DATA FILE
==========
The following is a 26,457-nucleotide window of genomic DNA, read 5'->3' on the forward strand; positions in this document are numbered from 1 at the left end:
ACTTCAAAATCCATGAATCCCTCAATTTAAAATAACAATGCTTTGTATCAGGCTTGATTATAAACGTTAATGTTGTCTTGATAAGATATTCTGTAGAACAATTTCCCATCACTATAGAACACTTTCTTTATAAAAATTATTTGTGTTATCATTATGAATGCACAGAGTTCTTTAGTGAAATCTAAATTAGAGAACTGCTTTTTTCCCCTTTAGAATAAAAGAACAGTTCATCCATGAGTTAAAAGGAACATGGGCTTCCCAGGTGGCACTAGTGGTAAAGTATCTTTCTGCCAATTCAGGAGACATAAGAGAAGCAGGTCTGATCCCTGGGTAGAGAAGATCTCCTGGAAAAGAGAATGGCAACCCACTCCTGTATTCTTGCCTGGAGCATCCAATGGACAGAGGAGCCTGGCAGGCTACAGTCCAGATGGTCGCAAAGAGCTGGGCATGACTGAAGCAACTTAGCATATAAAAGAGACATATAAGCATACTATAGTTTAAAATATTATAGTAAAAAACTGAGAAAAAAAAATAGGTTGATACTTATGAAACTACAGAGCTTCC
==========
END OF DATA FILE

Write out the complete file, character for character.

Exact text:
The following is a 26,457-nucleotide window of genomic DNA, read 5'->3' on the forward strand; positions in this document are numbered from 1 at the left end:
ACTTCAAAATCCATGAATCCCTCAATTTAAAATAACAATGCTTTGTATCAGGCTTGATTATAAACGTTAATGTTGTCTTGATAAGATATTCTGTAGAACAATTTCCCATCACTATAGAACACTTTCTTTATAAAAATTATTTGTGTTATCATTATGAATGCACAGAGTTCTTTAGTGAAATCTAAATTAGAGAACTGCTTTTTTCCCCTTTAGAATAAAAGAACAGTTCATCCATGAGTTAAAAGGAACATGGGCTTCCCAGGTGGCACTAGTGGTAAAGTATCTTTCTGCCAATTCAGGAGACATAAGAGAAGCAGGTCTGATCCCTGGGTAGAGAAGATCTCCTGGAAAAGAGAATGGCAACCCACTCCTGTATTCTTGCCTGGAGCATCCAATGGACAGAGGAGCCTGGCAGGCTACAGTCCAGATGGTCGCAAAGAGCTGGGCATGACTGAAGCAACTTAGCATATAAAAGAGACATATAAGCATACTATAGTTTAAAATATTATAGTAAAAAACTGAGAAAAAAAAATAGGTTGATACTTATGAAACTACAGAGCTTCC